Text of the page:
Westchester Department Of Health Issues Rabies Alert

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These baby raccoons were left and at Mount Kisco office of the County Health Department, which is looking for the person who left them on May 23.
These baby raccoons were left and at Mount Kisco office of the County Health Department, which is looking for the person who left them on May 23. Photo Credit: Westchester County Health Department

WESTCHESTER COUNTY, N.Y. -- The Westchester County Department of Health has issued a rabies warning and is seeking a person who may have left five baby raccoons at the department's Mount Kisco office on Friday.

“The raccoons were left on our doorstep in a cage with bottles of milk, blankets and toys,” said Dr. Sherlita Amler, commissioner of health in a press release. “They appear to have been well cared for and nurtured, which means that there was direct contact between these raccoons and the person or people who were caring for them. That’s why it’s important that we talk to the individual or individuals who left them to determine if they may have been potentially exposed to rabies.”

The person or person in question should call the Department of Health at 914-813-5000 to assess their need for lifesaving rabies treatment.

The Health Department's press release said the baby raccoons appear to be healthy and are being placed with a certified wildlife animal rehabilitator, where they will remain in hopes that their caregiver can be located and evaluated. The only way to confirm an animal has rabies is by euthanizing it and testing its brain tissue, a step the health department is trying to avoid, the department statement said.

Rabies is a fatal disease that is spread through the bite or saliva of infected animals. Those animals most commonly infected are raccoons, skunks, bats and foxes.  However, domestic animals such as cats and dogs are also at risk because they can easily contract rabies from wild or stray animals. Anyone bitten by a rabid animal, or having contact with its saliva, may need to receive post-exposure rabies vaccination.

Unusual behavior may be the first sign of rabies in an animal. A rabid animal may become either abnormally aggressive or unusually tame. It may lose fear of people and become excited and irritable, or, conversely appear particularly passive and lethargic. Staggering and frothing at the mouth are sometimes noted.

All animal bites or contacts with animals suspected of having rabies must be reported to the Westchester County Department of Health at 914-813-5000, 24 hours a day.

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The report was derived solely from Heath Department request for an alert...due to the question of the way the animals were found. Daily Voice used information released to us. We Will report any updates.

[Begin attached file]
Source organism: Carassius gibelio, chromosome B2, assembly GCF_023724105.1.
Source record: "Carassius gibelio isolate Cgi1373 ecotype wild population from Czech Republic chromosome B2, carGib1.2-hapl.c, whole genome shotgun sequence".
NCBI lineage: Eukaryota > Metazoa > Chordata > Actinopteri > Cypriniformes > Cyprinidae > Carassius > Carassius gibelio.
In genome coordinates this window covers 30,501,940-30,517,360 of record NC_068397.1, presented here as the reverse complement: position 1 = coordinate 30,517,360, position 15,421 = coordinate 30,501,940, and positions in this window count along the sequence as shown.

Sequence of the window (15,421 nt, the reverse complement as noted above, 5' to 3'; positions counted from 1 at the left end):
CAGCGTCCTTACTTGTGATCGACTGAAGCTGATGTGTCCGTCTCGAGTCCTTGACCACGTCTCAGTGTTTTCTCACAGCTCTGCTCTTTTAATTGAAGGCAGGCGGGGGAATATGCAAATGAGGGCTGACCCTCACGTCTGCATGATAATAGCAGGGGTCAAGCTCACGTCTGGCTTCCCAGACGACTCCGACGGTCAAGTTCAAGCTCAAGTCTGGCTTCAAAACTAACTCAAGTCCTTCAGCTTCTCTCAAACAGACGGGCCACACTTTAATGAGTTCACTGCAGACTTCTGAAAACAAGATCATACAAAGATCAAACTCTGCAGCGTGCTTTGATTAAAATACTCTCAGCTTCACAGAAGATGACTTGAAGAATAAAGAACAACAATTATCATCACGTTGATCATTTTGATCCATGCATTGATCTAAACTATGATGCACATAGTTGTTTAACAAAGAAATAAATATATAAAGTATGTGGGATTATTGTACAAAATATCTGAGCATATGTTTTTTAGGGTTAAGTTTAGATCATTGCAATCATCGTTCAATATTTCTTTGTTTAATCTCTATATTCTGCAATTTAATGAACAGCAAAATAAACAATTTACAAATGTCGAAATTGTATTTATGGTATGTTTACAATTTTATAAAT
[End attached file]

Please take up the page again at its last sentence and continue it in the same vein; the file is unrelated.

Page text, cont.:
I think the problem is not knowing what happened to the mother raccoon. If it is not known how she died than health officials may feel they have to err on the side of caution and presume it was because of rabies. Rabies is a terrible disease and Westchester usually leads New York State as the county with the most reported cases. In the past ten or twelve years I've encountered four or five raccoons that appeared to be rabid. It's a real problem.

I agree with ducatista, but it seems to me that the problem is more with the media headline. Why not simply say that individuals who left baby raccoons are at potential risk and should contact Dept of Health or seek medical attention urgently?

why is this an article about a rabies alert and no good reason for giving one is reported? Finding five well cared for raccoons on the Dept of Health doorstep doesn't seem like a reason to issue this warning. Dept. of Health shouldn't cry wolf, rabies is a real potential problem here and false warnings are not appreciated.

I think the problem here is how the babies were found. What was the reason for captureing them and careing for them? What happened to their mother? Could she have died from rabies? What was her condition. Much has to be known that will determine the fate of these cute bandits.

Why is anyone assuming that these babies have rabies? It seems pretty obvious that these were well cared for, probably as pets. The person who turned them in might have done so because they could not care for them properly. Perhaps is there is followup, letting them know there will be no negative repercussions, they might be more likely to come forward. But since they have had lots of human contact and seem to have been hand-raised, there is probably nothing to worry about.

I've raised several raccoons from newborns and never gave rabies a thought. The very mention of killing these obviously healthy little critters is disgusting and shocking. Whomever did the wonderful job of raising them to this point deserves credit. They are little handfuls and raising one is hard enough. I can understand that she or he wanted to give them a future in good hands and it is just ignorance to think that every raccoon is a threat of rabies.

In my neighborhood in Yonkers raccoons have been very aggressive at times about trying to knock over garbage cans to search for food. I have chased them off my property but occasionally the larger males stand their ground and become confrontational.

Not fun!

once rabies gets to a certain point - like in your brain - its game over and out